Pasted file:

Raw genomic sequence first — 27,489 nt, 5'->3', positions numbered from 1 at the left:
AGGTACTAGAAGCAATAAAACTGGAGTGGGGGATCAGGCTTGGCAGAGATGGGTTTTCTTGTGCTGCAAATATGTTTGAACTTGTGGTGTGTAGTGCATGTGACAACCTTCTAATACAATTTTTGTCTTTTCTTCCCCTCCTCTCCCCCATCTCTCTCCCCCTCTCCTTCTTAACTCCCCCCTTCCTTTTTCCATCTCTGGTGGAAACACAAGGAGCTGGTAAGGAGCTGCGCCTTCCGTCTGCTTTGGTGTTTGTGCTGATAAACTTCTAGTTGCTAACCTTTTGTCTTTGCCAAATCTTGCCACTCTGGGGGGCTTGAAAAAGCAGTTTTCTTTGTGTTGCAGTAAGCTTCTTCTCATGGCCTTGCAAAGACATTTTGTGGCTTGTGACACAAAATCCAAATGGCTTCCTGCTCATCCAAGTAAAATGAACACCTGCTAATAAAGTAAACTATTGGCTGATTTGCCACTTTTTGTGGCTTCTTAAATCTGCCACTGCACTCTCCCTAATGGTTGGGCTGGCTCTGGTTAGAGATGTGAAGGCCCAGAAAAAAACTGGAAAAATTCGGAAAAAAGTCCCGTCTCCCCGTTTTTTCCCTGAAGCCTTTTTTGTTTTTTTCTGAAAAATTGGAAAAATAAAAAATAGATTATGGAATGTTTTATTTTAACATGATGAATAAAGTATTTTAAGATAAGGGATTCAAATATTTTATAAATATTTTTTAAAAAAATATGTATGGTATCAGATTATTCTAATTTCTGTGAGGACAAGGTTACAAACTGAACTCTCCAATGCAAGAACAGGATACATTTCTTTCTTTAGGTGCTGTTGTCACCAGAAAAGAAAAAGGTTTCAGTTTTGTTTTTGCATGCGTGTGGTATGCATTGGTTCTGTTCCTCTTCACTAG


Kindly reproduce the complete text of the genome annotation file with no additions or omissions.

Raw genomic sequence first — 27,489 nt, 5'->3', positions numbered from 1 at the left:
AGGTACTAGAAGCAATAAAACTGGAGTGGGGGATCAGGCTTGGCAGAGATGGGTTTTCTTGTGCTGCAAATATGTTTGAACTTGTGGTGTGTAGTGCATGTGACAACCTTCTAATACAATTTTTGTCTTTTCTTCCCCTCCTCTCCCCCATCTCTCTCCCCCTCTCCTTCTTAACTCCCCCCTTCCTTTTTCCATCTCTGGTGGAAACACAAGGAGCTGGTAAGGAGCTGCGCCTTCCGTCTGCTTTGGTGTTTGTGCTGATAAACTTCTAGTTGCTAACCTTTTGTCTTTGCCAAATCTTGCCACTCTGGGGGGCTTGAAAAAGCAGTTTTCTTTGTGTTGCAGTAAGCTTCTTCTCATGGCCTTGCAAAGACATTTTGTGGCTTGTGACACAAAATCCAAATGGCTTCCTGCTCATCCAAGTAAAATGAACACCTGCTAATAAAGTAAACTATTGGCTGATTTGCCACTTTTTGTGGCTTCTTAAATCTGCCACTGCACTCTCCCTAATGGTTGGGCTGGCTCTGGTTAGAGATGTGAAGGCCCAGAAAAAAACTGGAAAAATTCGGAAAAAAGTCCCGTCTCCCCGTTTTTTCCCTGAAGCCTTTTTTGTTTTTTTCTGAAAAATTGGAAAAATAAAAAATAGATTATGGAATGTTTTATTTTAACATGATGAATAAAGTATTTTAAGATAAGGGATTCAAATATTTTATAAATATTTTTTAAAAAAATATGTATGGTATCAGATTATTCTAATTTCTGTGAGGACAAGGTTACAAACTGAACTCTCCAATGCAAGAACAGGATACATTTCTTTCTTTAGGTGCTGTTGTCACCAGAAAAGAAAAAGGTTTCAGTTTTGTTTTTGCATGCGTGTGGTATGCATTGGTTCTGTTCCTCTTCACTAG